An Exile’s Memoir of Burma
Published by: Wipf and Stock Publishers
270 Pages, 6.00 x 9.00 x 0.54 in
- Published: July 2016
- Published: July 2016
- Published: July 2016
This author knows his country and its people well! In writing the highlights of the 20th Century and some of the period that precedes it, he uses both his personal history and that of his family to relate how people dealt with the "passing parade"; how they sometimes made social and political advances and at other times fell back. He draws the reader's attention into the narrative alongside those being discussed or telling the story and makes them feel a part of the story. Once he captures your attention he won't let go. You may have known nothing about Burma when you picked up this book, but when you finish reading it you will want to know more about its past and, more important, its future.
--Josef Silverstein, Professor Emeritus, Rutgers University
Indonesia and Myanmar share mutual empathy derived from a common struggle for independence from colonial rule. A similar core of cultural heritage binds their nation building aspirations. The challenge to bring unity in diversity brings our nations together. Professor U Kyaw Win, having lived as an exile for over four decades, speaks from his heart of his hopes and aspirations for a brighter democratic future for his homeland.
--Dr. Hassan Wirajuda, Foreign Minister of Indonesia, 2001-2009
I think of the author as not only a compatriot but someone I could truly share my life-long feelings of patriotic devotion to our homeland and our people. Although in our Burmese way, being senior age-wise it is incumbent on him to allow me precedence in most ways, I have looked up to him as one of my leading counsellors in our political endeavours ever since I found him as the editor/publisher of The Burma Bulletin in 1973. I was, like him, also exiled in USA but I was given the opportunity to continue work with the democratic forces abroad when the Committee for Restoration of Democracy in Burma was formed in Washington, DC in 1986 by young Burmese expatriate veterans of many battles against the military dictatorship.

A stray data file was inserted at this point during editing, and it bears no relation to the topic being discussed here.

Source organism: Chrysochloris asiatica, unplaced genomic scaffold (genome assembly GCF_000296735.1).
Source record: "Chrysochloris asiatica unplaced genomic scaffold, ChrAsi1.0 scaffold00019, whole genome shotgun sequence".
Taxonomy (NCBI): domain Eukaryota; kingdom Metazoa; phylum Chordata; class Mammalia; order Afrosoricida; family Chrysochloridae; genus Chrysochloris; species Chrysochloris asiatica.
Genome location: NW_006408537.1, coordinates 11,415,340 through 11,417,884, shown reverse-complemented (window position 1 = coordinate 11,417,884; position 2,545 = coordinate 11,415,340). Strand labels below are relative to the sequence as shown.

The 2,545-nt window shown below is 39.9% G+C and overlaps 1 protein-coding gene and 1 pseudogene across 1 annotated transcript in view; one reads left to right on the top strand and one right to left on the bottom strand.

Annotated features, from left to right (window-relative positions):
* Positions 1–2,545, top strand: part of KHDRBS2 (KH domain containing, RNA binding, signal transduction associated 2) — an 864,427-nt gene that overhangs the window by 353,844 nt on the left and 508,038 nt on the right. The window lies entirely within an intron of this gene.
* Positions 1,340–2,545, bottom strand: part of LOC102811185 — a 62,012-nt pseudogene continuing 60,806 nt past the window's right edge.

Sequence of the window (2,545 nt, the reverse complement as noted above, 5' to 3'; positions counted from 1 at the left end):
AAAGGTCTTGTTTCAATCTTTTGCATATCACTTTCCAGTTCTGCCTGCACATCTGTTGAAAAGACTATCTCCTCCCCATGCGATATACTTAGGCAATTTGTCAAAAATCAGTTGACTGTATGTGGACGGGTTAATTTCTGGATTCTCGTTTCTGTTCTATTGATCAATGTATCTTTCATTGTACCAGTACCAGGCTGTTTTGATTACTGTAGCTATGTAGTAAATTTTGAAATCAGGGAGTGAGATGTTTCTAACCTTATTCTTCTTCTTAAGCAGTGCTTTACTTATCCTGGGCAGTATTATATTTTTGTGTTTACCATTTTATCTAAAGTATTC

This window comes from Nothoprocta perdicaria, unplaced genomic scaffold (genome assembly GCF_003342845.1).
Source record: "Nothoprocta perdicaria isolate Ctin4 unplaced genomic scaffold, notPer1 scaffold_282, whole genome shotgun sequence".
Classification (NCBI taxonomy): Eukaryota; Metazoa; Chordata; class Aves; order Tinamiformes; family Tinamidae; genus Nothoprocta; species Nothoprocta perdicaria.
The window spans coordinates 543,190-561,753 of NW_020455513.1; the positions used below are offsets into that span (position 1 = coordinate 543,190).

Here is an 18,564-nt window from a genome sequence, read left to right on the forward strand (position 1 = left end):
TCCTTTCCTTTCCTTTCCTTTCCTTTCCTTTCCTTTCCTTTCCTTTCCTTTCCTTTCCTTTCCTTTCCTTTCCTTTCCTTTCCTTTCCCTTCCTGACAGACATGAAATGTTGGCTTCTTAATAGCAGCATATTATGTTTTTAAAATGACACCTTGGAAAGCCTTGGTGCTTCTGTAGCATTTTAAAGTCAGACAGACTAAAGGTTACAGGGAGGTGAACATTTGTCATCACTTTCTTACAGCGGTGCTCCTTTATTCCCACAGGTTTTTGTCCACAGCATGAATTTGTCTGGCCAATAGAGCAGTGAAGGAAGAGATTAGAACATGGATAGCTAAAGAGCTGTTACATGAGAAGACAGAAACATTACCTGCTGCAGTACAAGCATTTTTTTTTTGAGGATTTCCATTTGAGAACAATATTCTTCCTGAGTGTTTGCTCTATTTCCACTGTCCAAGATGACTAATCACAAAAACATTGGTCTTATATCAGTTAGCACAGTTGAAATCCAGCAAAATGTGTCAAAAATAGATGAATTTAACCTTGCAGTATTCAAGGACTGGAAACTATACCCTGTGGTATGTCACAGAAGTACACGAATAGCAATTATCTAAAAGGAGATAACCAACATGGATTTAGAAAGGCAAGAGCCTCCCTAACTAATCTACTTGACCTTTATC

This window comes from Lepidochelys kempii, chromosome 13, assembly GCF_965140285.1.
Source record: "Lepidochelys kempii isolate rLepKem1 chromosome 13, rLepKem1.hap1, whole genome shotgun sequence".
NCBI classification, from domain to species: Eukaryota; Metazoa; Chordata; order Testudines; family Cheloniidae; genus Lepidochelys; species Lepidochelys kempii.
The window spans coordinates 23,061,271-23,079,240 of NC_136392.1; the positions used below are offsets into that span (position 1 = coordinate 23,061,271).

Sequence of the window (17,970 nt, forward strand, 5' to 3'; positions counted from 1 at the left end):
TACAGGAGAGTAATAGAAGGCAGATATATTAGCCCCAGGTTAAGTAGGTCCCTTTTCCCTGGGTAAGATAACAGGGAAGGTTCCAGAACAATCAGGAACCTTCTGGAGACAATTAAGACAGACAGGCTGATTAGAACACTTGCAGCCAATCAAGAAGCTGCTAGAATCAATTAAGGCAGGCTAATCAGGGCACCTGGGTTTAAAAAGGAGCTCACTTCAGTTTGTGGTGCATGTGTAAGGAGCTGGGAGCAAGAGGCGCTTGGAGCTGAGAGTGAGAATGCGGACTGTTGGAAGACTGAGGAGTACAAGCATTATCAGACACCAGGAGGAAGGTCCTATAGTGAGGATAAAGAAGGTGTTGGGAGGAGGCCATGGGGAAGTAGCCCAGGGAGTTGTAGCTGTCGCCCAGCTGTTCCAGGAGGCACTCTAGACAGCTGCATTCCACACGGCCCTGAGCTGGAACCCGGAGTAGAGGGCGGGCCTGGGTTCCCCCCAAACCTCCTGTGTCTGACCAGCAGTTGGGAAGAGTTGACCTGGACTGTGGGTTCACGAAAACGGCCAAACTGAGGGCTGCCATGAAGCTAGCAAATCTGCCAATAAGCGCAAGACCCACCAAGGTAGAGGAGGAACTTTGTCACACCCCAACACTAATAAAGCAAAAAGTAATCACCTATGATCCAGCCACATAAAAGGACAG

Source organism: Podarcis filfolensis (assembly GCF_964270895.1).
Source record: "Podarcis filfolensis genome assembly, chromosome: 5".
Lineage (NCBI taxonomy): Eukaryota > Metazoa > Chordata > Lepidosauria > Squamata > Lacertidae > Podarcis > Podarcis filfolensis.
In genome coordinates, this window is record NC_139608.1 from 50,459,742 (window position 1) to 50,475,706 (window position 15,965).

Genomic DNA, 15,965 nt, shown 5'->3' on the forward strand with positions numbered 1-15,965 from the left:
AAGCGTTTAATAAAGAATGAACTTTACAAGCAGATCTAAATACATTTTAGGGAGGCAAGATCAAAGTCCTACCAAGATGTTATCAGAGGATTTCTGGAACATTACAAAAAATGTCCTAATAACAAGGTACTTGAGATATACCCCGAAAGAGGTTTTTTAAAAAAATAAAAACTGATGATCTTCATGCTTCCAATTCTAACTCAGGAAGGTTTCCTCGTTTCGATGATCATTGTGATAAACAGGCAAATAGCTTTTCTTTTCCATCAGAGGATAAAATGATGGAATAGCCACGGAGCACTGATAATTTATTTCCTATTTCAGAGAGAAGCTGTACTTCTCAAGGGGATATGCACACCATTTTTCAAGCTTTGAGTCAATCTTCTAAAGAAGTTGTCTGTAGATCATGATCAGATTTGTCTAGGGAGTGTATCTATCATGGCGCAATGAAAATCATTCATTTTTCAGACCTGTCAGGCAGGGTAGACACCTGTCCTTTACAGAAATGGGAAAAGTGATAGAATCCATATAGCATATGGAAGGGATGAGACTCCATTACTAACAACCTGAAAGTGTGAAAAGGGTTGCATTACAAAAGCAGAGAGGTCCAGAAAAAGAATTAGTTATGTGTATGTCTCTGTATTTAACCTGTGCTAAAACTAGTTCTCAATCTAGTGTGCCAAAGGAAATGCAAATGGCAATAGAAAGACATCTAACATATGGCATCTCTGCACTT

U Kyaw Win was one of the leading personalities who founded the CRDB of which I became a member. We are now privileged to read about the influence his esteemed parents and family have had on his upbringing and on his achievement of high academic honours and wish him the best that life can bring.
--Maung Kin Oung, Author of Who Killed Aung San?
In this lively and moving memoir U Kyaw Win, one of Burma's most outspoken opposition leaders, vividly brings home the heavy toll exacted on his nation and family by a half century of rule by a succession of incompetent, brutal and swaggering military dictators. Once one of the most prosperous nations of Southeast Asia, by the beginning of this century Burma earned a UN classification as one of the poorest members of the international community. In unfolding the story of his family Dr. Win also unfolds the troubled history of modern Burma. We see through his eyes a nation ruled by fear by a military clique whose loyalty is kept in place by material rewards and special privileges while the Burmese people sink deeper into poverty and despair. But the Burmese picture is not one of unremitting gloom.
In fresh detail accompanied by insightful analysis, Dr. Win expounds on the popular uprising of 1988 which, though in the end bloodily suppressed, came close to overthrowing the regime and gave rise to one of its most powerful and determined opponents, Aung San Suu Kyi.
He also recounts the regime's unprecedented use of force against Buddhist monks protesting a rise in fuel prices which aroused such popular hatred of the regime that it forced upon the military leadership the need for change. For the past few years that process of change has been underway. Burma is gradually opening to the outside world and its harsh totalitarianism is easing.
Burma still has a long way to go and it remains to be seen as to how accommodating the still dominant military leadership will be to the reform process. As Burma stirs favorably it would be remiss not to take our hats off to Dr. Win for a consuming and for the most part lonely five decade long struggle for Burmese freedom. At eighty-two he can let up a bit, secure in the knowledge that he has contributed greatly to breaking the Burmese log jam.
--Burton Levin, American ambassador to Burma, 1987-90
I spent three years in Burma in the 1960s as a junior member of the British embassy, and returned there 25 years later as ambassador. I was at my post during the uprising of 1988, and its aftermath, so vividly covered in the book. The author with Riri his Indonesian wife describes a huge range of experiences and events throughout these years, his objective to make Burma's vicissitudes known to the widest possible audience and to point the way to the future. He managed to involve the great and sometimes the good in his efforts, in the U.S. from ex-President Carter downwards and in Burma all the main players. While his father did his best to give Ne Win and the army the benefit of the doubt he rejected their claims from the outset. I can only add that U Nu once told me emphatically Burma was two thousand times better under the British, two thousand times.
--Martin Morland, British ambassador to Burma, 1986-90